What is known is that captagon has been spreading throughout the Middle East, and the United States military and its armed forces have been seizing it and fighting traffickers of it as part of its mission against ISIS.

The scale of the captagon trade is something that top commanders in the region have noticed.

“This is a very real risk that this drug trade could spread more broadly across the region and even beyond the region,” Lt. Gen. Alexus Grynkewich, commander of U.S. Air Forces Central Command, said in a State Department briefing in June 2023. “And so I do think it’s something that we all ought to be focused on and we all ought to be concerned about.”

However, he added, “from the U.S. perspective, this is primarily not a military mission.” Despite Grynkewich’s assertion, the military has been playing a part in disrupting the trade. It and its coalition partners have been active in the fight against the captagon trade for several years, as part of Operation Inherent Resolve, the combat mission against ISIS in Syria and Iraq.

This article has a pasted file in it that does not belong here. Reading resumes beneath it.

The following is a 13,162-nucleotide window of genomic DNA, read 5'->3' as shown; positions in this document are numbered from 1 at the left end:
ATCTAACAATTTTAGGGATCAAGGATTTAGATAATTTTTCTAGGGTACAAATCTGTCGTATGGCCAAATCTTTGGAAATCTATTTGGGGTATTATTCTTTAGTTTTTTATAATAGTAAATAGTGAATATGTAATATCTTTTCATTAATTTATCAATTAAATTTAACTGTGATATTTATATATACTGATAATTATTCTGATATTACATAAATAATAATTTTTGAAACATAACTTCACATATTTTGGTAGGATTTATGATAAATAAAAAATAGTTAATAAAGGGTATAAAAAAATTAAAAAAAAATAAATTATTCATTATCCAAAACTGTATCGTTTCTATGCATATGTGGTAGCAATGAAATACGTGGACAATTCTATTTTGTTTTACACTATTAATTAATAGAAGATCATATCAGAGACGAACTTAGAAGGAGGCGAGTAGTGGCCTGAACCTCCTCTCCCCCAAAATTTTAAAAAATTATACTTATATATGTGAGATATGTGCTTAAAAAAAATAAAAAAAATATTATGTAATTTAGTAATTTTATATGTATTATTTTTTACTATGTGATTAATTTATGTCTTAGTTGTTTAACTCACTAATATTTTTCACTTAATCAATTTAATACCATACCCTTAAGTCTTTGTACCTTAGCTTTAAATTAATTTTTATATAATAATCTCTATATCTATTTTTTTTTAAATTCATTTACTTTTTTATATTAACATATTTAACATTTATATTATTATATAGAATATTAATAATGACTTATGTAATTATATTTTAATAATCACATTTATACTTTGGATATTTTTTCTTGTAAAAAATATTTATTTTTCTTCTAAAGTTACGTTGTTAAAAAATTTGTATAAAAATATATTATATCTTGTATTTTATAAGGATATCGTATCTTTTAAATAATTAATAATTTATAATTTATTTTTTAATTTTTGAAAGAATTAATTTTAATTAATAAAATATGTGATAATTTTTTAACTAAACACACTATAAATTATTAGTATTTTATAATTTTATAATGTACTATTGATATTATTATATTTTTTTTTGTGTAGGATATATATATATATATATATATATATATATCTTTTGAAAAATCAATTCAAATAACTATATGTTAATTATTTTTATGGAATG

One of the first major actions was in May 2018, when U.S. troops and partners in the region seized more than $1 million in captagon pills from ISIS fighters. Similar raids found millions in captagon in the following years. Since then, Combined Special Operations Joint Task Force-Levant, part of the wider Operation Inherent Resolve mission, has taken the lead in this front and has highlighted seizures of captagon caches on social media and elsewhere. 

Although the U.S. military has not released details on how the captagon fight fits in with Operation Inherent Resolve, some posts over the years have shown the drugs immediately being burned or destroyed after seizure. The Operation Inherent Resolve inspector general’s report earlier this year called the captagon trade a threat to regional security.